Review: Professor Green at the Garden Court
Refreshers’ Week kicked off on Monday as Pro Green stepped into the Garden Court. Emma Beesley, who along with a friend bagged a meet and greet with the man himself, reviews […]
Refreshers’ Week kicked off on Monday as Pro Green stepped into the Garden Court. Emma Beesley, who along with a friend bagged a meet and greet with the man himself, reviews the night for us.
Upon arrival we caught a couple of songs by the first support act Prose, who were a little ‘grimey’, but were sweet as they handed around flyers.
The time came for the meet and greet. Professor Green was late but apologetic, polite, sincere, smiley; not what you’d expect of an artist who identifies himself as a ‘grime rapper’ and whose stage name derives from the fact he used to sell weed.
After bagging a selfie, we went back to watch support act Mikell Pain.
Offering up a cover of the original rap version of Ed Sheeran’s ‘A-Team’, Mikell spat out the controversial lyrics with striking ease and managed to hold the attention of the crowd despite the lack of background music.
Ever the perfectionist, however, at the end of the song he ridiculed a girl in the front row for being “selfish” and talking throughout, which he claimed made him forget his lyrics.
He finished his set with one of his own songs, a mixture of loud, angry teenage rock with harsh grime lyrics spat over the top, all delivered by a man with a cheeky grin and kind of ‘preppy, English gentleman’ style that isn’t very stereotypical.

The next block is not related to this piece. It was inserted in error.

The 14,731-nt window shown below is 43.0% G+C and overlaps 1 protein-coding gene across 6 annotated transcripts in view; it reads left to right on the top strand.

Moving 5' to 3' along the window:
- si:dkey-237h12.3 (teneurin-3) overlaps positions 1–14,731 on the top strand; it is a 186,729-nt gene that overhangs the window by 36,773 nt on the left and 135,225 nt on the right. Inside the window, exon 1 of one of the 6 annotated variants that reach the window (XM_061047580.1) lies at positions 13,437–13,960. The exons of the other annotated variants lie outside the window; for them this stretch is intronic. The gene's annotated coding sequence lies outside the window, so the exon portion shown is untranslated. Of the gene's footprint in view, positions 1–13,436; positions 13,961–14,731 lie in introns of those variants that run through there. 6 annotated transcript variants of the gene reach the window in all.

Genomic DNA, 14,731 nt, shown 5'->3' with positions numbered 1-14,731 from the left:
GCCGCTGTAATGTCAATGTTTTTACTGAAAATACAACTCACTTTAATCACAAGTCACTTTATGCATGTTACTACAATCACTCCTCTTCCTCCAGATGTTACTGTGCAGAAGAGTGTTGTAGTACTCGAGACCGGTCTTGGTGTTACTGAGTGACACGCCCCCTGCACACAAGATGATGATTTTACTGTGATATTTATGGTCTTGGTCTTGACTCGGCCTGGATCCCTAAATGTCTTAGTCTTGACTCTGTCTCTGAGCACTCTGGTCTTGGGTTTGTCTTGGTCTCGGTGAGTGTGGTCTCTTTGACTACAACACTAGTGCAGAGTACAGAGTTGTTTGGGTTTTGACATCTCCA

Us, dizzy from the ‘meeting and greeting’, and other crowd members dizzy from alcoholic beverages, warmly welcomed the highlight of the night on stage as his infamous scar gleamed in the spotlights, which he repeatedly asked to have turned down.
Playing a mix of both old and new songs, he flirted and charmed the crowd with his innuendo-filled comments.
Accompanied on stage by a talented backing singer and rapper who both assisted in ‘hyping’ up the crowd, Professor Green performed just like his tracks sound, an impressive feat for mainstream artists whose songs are heavily mixed.
Stand out tracks were golden oldies, ‘Jungle’ and ‘I Need You Tonight’, which prepared us for the heavy night at Jesters afterwards; while ‘Avalon’ had us growing bored.
Overall, though, I was impressed with his performance and slightly surprised at how much enjoyable it was even for someone with very different usual music preferences.
Did you go to the gig? What did you think of Pro Green’s performance? Let us know in the comments below!